Achieving ultrahigh carrier mobilities and opening the band gap in two-dimensional Si2BN†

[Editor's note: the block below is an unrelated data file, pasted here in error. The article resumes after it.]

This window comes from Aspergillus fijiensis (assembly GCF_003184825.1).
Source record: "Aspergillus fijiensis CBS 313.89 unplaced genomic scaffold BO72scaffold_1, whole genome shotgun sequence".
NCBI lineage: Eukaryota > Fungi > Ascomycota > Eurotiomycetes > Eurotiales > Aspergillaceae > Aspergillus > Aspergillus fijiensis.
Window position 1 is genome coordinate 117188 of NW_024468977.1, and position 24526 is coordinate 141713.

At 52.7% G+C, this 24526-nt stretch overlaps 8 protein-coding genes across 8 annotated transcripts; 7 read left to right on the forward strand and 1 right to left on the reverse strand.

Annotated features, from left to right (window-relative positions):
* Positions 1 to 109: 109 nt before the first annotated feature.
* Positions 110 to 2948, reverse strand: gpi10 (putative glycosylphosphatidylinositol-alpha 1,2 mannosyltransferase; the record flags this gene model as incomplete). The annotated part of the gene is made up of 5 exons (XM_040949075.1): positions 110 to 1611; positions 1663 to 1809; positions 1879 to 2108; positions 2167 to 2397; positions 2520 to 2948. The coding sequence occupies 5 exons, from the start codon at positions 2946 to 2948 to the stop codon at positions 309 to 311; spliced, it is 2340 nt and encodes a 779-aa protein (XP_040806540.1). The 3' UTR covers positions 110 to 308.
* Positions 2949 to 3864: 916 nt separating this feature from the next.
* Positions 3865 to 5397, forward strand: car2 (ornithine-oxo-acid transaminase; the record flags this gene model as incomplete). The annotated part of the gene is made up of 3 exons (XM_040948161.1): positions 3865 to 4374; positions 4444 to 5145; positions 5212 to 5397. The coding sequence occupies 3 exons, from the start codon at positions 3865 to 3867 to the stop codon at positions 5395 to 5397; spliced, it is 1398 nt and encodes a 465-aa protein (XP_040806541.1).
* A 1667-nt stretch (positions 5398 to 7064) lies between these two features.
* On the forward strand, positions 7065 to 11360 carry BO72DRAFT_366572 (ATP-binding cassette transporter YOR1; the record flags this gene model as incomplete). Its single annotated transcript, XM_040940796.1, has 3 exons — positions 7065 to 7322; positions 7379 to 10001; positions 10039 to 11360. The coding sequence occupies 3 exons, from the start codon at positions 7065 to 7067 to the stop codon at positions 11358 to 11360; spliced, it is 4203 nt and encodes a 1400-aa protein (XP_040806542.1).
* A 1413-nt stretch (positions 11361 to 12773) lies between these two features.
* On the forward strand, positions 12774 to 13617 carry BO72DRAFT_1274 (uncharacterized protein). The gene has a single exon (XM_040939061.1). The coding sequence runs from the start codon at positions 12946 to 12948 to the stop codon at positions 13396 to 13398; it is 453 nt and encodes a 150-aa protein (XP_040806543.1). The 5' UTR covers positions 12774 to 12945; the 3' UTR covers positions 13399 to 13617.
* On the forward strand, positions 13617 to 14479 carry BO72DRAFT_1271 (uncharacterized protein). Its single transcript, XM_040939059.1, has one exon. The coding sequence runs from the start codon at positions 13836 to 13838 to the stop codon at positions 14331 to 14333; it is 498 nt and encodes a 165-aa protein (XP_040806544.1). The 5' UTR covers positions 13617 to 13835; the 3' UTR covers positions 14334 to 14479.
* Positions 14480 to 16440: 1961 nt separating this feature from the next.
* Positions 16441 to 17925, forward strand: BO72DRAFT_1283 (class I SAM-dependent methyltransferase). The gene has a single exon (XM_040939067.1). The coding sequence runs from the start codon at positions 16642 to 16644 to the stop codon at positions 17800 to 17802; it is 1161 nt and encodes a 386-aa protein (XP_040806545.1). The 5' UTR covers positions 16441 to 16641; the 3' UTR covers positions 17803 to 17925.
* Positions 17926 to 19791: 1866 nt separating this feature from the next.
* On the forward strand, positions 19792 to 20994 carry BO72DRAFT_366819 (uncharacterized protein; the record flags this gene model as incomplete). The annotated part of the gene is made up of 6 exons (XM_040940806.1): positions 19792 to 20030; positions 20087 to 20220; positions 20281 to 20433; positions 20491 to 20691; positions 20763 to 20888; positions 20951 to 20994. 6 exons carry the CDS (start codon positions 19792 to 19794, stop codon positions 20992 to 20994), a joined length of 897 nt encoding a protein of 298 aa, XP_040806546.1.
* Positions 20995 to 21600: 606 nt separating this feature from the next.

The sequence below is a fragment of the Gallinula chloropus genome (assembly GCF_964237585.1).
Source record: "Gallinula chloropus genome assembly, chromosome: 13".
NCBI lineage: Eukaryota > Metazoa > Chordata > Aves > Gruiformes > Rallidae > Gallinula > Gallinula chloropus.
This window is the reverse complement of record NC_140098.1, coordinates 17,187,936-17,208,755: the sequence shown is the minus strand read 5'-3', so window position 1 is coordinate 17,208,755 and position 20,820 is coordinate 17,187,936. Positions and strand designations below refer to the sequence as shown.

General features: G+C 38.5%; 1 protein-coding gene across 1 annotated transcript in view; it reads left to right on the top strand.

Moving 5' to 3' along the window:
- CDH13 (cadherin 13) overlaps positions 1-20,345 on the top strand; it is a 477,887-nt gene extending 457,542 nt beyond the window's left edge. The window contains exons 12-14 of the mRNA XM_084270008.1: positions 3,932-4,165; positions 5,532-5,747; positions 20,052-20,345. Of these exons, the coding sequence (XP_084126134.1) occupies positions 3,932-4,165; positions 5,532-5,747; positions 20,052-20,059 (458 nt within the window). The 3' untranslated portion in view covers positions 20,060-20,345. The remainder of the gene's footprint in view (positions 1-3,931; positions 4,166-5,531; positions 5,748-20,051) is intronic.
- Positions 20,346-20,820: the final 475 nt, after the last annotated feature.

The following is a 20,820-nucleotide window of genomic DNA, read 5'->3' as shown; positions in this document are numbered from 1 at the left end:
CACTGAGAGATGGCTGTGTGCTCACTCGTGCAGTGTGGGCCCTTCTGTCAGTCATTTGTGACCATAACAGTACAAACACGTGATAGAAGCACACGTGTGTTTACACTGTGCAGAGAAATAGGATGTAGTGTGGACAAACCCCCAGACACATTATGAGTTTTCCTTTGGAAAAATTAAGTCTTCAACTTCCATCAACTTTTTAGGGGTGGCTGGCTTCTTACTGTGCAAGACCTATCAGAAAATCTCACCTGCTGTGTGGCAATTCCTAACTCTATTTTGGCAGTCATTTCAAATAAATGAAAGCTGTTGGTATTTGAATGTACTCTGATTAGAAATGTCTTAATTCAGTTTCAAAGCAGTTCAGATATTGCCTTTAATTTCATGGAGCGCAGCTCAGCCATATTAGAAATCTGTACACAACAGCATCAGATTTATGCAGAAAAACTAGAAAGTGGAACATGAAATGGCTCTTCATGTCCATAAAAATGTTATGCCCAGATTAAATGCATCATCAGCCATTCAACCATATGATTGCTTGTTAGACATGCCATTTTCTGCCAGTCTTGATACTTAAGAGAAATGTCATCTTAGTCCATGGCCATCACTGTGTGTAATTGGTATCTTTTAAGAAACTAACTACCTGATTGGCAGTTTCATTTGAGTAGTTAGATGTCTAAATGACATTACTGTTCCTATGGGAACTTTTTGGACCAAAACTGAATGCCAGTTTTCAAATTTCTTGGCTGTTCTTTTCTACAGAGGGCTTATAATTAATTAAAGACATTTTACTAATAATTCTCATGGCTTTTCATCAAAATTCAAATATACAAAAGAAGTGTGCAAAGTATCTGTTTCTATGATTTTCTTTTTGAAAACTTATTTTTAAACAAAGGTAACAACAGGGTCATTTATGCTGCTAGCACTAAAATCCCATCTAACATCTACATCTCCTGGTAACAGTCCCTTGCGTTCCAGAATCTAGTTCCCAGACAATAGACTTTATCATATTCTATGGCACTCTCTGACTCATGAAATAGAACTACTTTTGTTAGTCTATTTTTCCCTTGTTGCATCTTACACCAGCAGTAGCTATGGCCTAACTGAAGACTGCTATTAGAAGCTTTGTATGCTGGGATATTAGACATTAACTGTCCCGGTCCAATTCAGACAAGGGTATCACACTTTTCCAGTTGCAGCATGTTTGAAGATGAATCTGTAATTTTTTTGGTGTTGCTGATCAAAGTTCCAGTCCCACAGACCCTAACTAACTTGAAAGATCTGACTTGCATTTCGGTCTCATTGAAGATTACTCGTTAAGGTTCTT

Recently, a two-dimensional (2D) Si2BN monolayer material made of silicon, boron and nitrogen, was theoretically predicated and has attracted interest in the scientific community. Due to its 2D planar nature with high formation energy, Si2BN monolayers can be flexible and strong like graphene and also exhibit captivating properties like those of other 2D materials. Motivated by this fascinating graphene-like monolayer of Si2BN, we have investigated its structural and electronic properties based on first-principles calculations. The electronic band structure of pure Si2BN shows metallic behaviour. We have discovered that the band gap of Si2BN monolayer can be tuned to 102 meV by applying external electric fields and mechanical strain. The band gap opening occurs at 5% strain, where the bond angles between the nearest neighbours become nearly equal. The band gap opening occurs at a small external electric field of 0.4 V Å−1. More interestingly, at room temperature, the electron mobility of Si2BN is 4.73 × 105 cm2 V−1 s−1, which is much larger than that of graphene, while the hole mobility is 1.11 × 105 cm2 V−1 s−1, slightly smaller than the electron mobility. The ultrahigh carrier mobility of Si2BN may lead to many novel applications in high-performance electronic and optoelectronic devices. These theoretical results suggest that the Si2BN monolayer exhibits multiple effects that may significantly enhance the performance of Si2BN based electronic devices.